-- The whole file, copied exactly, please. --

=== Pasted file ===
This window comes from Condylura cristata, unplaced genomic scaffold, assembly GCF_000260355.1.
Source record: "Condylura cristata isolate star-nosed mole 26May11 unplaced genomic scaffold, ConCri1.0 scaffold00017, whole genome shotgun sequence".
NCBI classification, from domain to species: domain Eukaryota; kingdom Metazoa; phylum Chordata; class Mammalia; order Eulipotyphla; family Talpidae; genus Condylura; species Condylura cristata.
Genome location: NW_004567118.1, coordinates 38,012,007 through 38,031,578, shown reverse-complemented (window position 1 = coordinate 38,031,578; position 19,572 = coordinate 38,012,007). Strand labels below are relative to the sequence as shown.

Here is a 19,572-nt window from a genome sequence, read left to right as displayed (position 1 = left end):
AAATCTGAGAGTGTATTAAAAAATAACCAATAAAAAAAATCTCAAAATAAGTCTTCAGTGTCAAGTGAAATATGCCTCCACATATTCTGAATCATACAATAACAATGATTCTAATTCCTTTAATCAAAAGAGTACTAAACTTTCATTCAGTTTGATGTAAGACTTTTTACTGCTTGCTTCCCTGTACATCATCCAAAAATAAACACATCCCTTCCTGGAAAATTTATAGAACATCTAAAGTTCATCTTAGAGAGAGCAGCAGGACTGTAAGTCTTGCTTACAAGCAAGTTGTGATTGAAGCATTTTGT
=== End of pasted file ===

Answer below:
This window comes from Condylura cristata, unplaced genomic scaffold, assembly GCF_000260355.1.
Source record: "Condylura cristata isolate star-nosed mole 26May11 unplaced genomic scaffold, ConCri1.0 scaffold00017, whole genome shotgun sequence".
NCBI classification, from domain to species: domain Eukaryota; kingdom Metazoa; phylum Chordata; class Mammalia; order Eulipotyphla; family Talpidae; genus Condylura; species Condylura cristata.
Genome location: NW_004567118.1, coordinates 38,012,007 through 38,031,578, shown reverse-complemented (window position 1 = coordinate 38,031,578; position 19,572 = coordinate 38,012,007). Strand labels below are relative to the sequence as shown.

Here is a 19,572-nt window from a genome sequence, read left to right as displayed (position 1 = left end):
AAATCTGAGAGTGTATTAAAAAATAACCAATAAAAAAAATCTCAAAATAAGTCTTCAGTGTCAAGTGAAATATGCCTCCACATATTCTGAATCATACAATAACAATGATTCTAATTCCTTTAATCAAAAGAGTACTAAACTTTCATTCAGTTTGATGTAAGACTTTTTACTGCTTGCTTCCCTGTACATCATCCAAAAATAAACACATCCCTTCCTGGAAAATTTATAGAACATCTAAAGTTCATCTTAGAGAGAGCAGCAGGACTGTAAGTCTTGCTTACAAGCAAGTTGTGATTGAAGCATTTTGT